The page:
Sunday, March 29, 2015

Baked Cabbage Casserole

I’m just back from the market with five bunches of daffodils along with the groceries for the week.   The daffodils are as much a sign of my readiness for spring as well as a sign of winter’s cold clutch on our soil that should be sprouting green shoots and the first flowers of spring.  Instead the landscape is gray and punctuated by stubborn heaps of dirty snow that just won’t leave. 

If the daffodils and crocus blooms are still weeks away, then early spring local vegetables such as tender green peas and verdant asparagus are still months away.  That means we’re still eating cabbage, beets, and other winter vegetables.  It also means that it’s time to get creative with these winter stalwarts.  It’s time to say enough with the buttered broccoli, the mashed turnips, and the boiled beets. 

It’s time to open the spice cabinet and it’s time to combine these sturdy vegetables of winter with some sultry cream and exotic spice. 

Here’s a recipe for baked cabbage that’s a cinch to make.

1 medium-sized head of green cabbage
1 Batard or loaf of crusty bread
1 dozen eggs
1 pint sour cream
1 pint half and half
1 cup milk
2 tablespoons honey
1 tablespoons salt
1 teaspoons black pepper
1 teaspoons nutmeg
1 teaspoons paprika
1 teaspoons cardamom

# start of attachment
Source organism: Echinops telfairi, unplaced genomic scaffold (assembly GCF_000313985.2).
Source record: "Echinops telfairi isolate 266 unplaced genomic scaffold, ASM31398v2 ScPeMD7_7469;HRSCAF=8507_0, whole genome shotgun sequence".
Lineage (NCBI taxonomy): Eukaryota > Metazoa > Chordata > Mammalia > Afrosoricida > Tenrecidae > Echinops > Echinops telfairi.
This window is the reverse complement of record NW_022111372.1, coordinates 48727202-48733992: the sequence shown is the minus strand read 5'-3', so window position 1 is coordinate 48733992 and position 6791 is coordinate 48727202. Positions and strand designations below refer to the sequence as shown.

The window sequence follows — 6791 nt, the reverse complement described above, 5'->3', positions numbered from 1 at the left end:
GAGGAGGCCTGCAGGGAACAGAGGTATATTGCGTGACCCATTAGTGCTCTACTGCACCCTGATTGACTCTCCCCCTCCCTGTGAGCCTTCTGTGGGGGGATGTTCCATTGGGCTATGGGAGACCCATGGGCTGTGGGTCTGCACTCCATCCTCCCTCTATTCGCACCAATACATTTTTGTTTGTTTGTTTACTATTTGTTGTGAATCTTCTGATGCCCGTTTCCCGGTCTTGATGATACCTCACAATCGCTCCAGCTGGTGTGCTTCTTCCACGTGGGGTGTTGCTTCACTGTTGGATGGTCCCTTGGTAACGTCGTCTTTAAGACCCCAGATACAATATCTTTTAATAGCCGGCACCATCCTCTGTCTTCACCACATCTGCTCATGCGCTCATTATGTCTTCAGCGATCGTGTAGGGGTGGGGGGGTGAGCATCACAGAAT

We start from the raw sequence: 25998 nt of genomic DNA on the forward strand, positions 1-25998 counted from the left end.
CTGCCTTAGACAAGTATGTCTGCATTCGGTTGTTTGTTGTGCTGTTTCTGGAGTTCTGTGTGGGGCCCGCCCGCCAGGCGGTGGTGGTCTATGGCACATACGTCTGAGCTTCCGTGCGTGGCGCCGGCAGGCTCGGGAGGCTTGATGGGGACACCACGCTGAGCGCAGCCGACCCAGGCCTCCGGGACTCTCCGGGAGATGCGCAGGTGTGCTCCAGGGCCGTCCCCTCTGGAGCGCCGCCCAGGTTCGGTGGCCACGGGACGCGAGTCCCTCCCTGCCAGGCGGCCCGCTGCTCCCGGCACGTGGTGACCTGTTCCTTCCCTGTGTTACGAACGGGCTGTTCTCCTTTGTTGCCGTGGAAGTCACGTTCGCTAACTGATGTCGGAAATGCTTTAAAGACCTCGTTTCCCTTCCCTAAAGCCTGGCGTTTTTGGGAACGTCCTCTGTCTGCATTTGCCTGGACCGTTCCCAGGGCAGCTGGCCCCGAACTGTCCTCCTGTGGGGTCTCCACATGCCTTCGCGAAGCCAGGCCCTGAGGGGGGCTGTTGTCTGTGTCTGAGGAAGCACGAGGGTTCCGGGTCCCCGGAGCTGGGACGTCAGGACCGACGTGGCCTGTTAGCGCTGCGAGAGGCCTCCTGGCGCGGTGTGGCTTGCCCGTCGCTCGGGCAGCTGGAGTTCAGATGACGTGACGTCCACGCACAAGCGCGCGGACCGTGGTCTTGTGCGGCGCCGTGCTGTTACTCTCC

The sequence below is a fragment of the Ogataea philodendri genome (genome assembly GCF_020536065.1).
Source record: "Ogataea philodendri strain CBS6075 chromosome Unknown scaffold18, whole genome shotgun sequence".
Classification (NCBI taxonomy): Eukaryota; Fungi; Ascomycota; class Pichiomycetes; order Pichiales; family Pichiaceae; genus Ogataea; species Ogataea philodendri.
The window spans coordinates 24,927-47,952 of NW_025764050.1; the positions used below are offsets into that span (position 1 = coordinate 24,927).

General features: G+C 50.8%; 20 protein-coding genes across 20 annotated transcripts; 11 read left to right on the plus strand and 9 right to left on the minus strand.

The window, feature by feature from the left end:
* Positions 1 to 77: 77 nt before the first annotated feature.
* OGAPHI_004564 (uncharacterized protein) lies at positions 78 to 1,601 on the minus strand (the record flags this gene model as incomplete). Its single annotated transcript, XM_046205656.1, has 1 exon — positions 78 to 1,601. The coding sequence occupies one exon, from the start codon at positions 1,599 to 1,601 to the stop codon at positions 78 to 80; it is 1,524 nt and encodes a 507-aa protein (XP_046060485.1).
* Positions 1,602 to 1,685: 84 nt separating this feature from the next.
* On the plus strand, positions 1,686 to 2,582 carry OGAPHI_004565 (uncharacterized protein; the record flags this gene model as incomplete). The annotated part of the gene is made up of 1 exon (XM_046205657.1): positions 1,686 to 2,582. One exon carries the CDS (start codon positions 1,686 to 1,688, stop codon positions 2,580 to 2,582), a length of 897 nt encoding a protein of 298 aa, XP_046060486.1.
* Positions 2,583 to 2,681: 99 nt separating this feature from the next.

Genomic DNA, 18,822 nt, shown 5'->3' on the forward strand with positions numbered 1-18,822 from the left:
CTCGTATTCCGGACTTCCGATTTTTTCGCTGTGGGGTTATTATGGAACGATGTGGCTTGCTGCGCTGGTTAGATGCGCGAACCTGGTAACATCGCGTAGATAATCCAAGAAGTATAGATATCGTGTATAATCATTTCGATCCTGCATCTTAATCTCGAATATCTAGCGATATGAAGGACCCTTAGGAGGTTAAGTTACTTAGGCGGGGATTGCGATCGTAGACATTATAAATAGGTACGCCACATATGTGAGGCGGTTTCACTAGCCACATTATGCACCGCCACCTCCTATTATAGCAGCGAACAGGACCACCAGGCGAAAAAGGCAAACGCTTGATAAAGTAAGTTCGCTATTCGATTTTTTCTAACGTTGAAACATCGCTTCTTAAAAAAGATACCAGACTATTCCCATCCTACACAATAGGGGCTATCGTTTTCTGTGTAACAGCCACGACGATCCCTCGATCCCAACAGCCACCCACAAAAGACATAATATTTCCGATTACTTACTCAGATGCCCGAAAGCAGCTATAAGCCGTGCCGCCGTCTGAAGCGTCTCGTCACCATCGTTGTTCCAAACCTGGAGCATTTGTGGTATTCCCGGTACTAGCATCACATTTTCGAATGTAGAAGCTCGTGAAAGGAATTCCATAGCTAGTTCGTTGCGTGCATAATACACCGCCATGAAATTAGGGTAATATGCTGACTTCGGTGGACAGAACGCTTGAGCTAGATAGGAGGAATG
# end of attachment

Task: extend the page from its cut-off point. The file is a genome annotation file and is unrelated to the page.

½ cup almond slivers

Core and slice the cabbage into thin wedges that are no more than ½ inch thick.  Slice the batard into thin slices.  In a blender, mix the eggs, sour cream, half and half, milk, and spices.  In an unbuttered casserole, layer the bread and cabbage until the casserole is full.  Press it down and add another layer of cabbage and bread.  Pour all but a cup of the egg mixture over the casserole.  Sprinkle the almond slivers on top, cover, and bake in a 400 F oven for 40 minutes.  Remove from the oven and pour the remaining egg mixture on the almond slivers.  Bake uncovered for another 40-60 minutes.  You’ll know that the casserole is done when the egg custard has set. 

This is a sophisticated cabbage casserole.  The spices give it a fragrant, complex and rich flavor while the egg custard is sultry and the bread absorbs all the flavor and liquid from the custard and cabbage.  All the while, the cabbage leaves steam gently, retaining their structure and absorbing flavor from the rich spices. 

This baked cabbage casserole is the main event with the right balance of protein, green vegetable, and starch that will take you far from the cold and gray winter that has overstayed his welcome. 

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